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Volume 68, Issue 137, Monday, April 21, 2003

Opinion

Nocturnal animals beware

Tom Carpenter
Opinion Columnist

It appears that country bumpkins aren't the only creatures dazzled and seduced by the bright lights of the Big City. 

New research indicates that the brilliantly shining metropolitan radiance that beckons a warm welcome to the weary traveler also take a toll on bird populations unable to avoid the mesmerizing invitation of the lights. 

More than 450 bird species that migrate across North America during the night risk collisions with towers and their flashing night-lights, an April 17th National Geographic article reported.

The avian carnage reaches apocalyptic proportions if youire one of the 10,000 birds that crashed into the floodlit smokestacks at the Hydrox Generating Plant outside Kingston, Ontario in 1981 or one of the 50,000 birds (maybe Dodos) that followed the bright lights at Warner Robins Air Force Base, Ga., and flew straight into the ground. 

Prometheus must be turning over in the Elysian Fields right now. The fiery illumination he gave man joins air and water pollution, the blast of rifles and shotguns, and urban development and deforestation as a threat to bird populations. 

Birds active at night (except jailbirds) navigate by the stars and moon during their biannual migrations, and artificial lighting wreaks havoc with their innate ability to plot a course between their spring birthing grounds and winter sanctuaries. 

Michael Mesure, the executive director of Fatal Light Awareness Program, told National Geographic that when birds fly though a brightly lit area, "they become disoriented and often slam into brightly lit broadcast towers or buildings, often circling the edifices until they drop from exhaustion."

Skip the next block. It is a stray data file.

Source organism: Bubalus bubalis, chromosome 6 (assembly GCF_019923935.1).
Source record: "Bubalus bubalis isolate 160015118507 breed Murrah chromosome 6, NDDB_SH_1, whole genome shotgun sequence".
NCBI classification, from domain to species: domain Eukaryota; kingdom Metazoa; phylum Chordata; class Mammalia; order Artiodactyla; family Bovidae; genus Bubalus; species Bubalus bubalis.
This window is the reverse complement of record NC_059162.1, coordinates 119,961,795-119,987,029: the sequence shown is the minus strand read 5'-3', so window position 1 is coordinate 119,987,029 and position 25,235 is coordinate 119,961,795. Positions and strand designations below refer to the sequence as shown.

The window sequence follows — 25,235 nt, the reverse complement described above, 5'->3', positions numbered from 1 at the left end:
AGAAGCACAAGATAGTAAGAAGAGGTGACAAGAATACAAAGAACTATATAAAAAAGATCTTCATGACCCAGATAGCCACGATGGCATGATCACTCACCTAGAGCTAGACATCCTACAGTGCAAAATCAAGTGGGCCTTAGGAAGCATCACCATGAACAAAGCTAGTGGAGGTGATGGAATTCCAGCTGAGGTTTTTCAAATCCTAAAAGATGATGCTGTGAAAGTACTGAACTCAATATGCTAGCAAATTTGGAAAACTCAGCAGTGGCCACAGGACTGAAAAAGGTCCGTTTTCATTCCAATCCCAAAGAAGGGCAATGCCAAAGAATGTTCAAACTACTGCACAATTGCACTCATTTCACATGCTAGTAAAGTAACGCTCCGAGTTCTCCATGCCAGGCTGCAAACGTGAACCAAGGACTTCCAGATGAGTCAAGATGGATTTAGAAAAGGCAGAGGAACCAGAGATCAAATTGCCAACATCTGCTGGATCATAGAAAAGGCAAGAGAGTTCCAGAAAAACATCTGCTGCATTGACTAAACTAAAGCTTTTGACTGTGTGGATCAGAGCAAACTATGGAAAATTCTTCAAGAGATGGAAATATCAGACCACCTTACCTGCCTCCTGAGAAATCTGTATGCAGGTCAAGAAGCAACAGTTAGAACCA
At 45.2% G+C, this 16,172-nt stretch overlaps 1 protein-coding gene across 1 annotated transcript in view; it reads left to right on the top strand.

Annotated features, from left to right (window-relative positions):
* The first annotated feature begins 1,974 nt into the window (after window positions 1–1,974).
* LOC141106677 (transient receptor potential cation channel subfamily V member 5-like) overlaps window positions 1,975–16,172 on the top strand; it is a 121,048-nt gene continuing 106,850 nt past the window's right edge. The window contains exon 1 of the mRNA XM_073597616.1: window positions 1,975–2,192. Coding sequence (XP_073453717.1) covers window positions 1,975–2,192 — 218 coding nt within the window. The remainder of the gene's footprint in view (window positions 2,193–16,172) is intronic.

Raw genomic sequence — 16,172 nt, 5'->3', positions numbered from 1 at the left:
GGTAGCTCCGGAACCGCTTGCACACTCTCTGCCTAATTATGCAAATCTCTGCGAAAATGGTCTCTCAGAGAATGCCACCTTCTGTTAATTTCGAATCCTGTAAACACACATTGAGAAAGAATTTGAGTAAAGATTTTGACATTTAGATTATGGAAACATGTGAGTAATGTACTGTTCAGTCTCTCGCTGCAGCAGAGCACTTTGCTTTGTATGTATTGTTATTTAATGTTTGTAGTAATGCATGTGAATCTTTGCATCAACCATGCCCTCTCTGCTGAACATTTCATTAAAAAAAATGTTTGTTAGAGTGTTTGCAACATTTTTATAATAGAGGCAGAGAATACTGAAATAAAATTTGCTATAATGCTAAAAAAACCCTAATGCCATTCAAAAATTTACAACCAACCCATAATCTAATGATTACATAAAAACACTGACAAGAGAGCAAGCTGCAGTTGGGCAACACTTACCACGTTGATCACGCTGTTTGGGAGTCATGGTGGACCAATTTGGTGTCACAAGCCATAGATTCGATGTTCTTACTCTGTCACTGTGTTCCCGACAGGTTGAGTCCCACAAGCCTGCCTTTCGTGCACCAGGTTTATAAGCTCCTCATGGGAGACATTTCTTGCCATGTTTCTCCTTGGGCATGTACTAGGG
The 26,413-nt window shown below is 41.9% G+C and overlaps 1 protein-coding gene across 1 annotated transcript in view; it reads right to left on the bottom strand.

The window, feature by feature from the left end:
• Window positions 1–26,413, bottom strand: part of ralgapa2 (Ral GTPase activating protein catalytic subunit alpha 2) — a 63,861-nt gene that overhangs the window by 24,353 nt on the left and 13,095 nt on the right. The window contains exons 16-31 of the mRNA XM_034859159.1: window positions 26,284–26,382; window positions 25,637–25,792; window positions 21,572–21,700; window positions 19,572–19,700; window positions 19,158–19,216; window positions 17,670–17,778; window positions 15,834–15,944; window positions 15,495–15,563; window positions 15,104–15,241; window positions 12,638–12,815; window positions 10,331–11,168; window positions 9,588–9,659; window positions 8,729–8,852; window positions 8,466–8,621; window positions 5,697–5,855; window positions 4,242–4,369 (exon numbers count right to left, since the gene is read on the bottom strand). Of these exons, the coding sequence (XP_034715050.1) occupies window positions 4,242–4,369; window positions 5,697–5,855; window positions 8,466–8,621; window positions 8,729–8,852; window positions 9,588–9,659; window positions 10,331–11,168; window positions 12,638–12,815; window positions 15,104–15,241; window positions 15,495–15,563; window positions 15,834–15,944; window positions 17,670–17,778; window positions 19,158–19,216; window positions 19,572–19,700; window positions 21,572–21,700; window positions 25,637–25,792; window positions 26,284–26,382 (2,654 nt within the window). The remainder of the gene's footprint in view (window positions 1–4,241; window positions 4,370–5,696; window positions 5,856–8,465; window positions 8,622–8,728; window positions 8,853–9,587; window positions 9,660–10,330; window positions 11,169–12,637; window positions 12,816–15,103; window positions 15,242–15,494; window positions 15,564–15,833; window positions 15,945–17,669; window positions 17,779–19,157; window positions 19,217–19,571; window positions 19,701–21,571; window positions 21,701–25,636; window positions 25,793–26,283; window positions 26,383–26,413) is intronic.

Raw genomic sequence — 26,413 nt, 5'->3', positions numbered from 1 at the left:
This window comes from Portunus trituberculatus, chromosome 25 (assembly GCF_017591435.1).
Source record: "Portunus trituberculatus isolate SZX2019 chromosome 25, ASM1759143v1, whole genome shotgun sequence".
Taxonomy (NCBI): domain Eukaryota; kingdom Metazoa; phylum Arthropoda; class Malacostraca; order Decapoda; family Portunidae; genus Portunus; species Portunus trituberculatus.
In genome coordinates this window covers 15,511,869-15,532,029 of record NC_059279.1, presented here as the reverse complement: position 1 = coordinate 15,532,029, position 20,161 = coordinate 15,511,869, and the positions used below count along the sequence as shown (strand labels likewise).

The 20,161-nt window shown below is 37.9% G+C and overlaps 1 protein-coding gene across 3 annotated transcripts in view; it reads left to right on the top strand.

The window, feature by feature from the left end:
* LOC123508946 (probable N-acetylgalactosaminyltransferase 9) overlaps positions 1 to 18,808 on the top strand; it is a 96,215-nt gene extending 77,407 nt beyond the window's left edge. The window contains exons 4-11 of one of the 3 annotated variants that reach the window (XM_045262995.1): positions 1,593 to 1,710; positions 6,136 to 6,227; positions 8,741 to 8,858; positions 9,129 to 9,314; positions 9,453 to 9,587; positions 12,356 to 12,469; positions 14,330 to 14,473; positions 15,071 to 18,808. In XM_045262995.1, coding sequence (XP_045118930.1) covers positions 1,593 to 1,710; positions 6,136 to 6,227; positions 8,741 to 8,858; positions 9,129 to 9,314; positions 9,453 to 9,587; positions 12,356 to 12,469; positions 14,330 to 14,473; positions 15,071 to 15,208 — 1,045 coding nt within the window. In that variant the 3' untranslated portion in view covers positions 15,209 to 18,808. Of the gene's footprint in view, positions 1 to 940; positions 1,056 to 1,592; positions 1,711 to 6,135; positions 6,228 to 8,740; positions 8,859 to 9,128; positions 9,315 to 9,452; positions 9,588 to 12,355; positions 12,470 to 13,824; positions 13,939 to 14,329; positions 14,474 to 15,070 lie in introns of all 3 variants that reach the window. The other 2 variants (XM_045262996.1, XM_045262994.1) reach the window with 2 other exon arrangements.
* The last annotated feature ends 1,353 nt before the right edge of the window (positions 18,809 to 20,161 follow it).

Not much is known about the effects of lights on wildlife, but a number of studies have shown, for instance, that pumas avoid bright areas when they travel at night, causing them to miss critical landmarks. 

Incandescent lights have been responsible for the deaths of billions of insects each year since the first bug flew into one and began mindlessly circling the light, but did you know that incandescent lights mimic the light spectrum fireflies create to mate? 

This disturbs the insect's ability to reproduce; surely a discomfiting circumstance for amorous fireflies.

Wildlife species evolved with biological rhythms that have dramatic effects on their instincts, Travis Longcore, a bio-geographer with the Urban Wildlands Group in Los Angeles said.

Some animals only hunt in the dark, and the soft glow of urban development causes these animals to shorten their hunting periods and surrender large areas of their hunting grounds, leading to decreased populations.

Bright lights also affect the reproduction of sea turtles. Coastal counties in Florida have passed ordinances that make residents turn off their beachfront lights during turtle nesting season. The lights confuse the hatchlings, which need dark nights to orient themselves after birth to make their way to the sea. The bright city lights along the Florida coast bewilder the hatchlings, and instead heading out to sea, the turtles wander the shore until daybreak arrives along with a host of predators that feast on the disoriented hatchlings.

Although all 986 species of bats, 20 percent of primates, 80 percent of marsupials, and most rodents and smaller carnivores are nocturnal, very few studies have been done to investigate the effect of light pollution on mammals, the National Geographic reported. 

The good news, however, is that your average Joe Blow can do something about light pollution, unlike most forms of contamination. 

The International Dark-Sky Association in Tucson, Arizona estimates that one-third of all lighting in the United States is wasted. The price for our terror of the dark and advertising gluttony (think Las Vegas) amounts to about 30 million barrels of oil and more than 8.2 million tons of coal a year, at a cost of about $2 billion annually.

You want to help migrating birds and amorous fireflies? 

Just turn off the lights.

Carpenter, a college of education student, can be reached via dccampus@mail.uh.edu.
 

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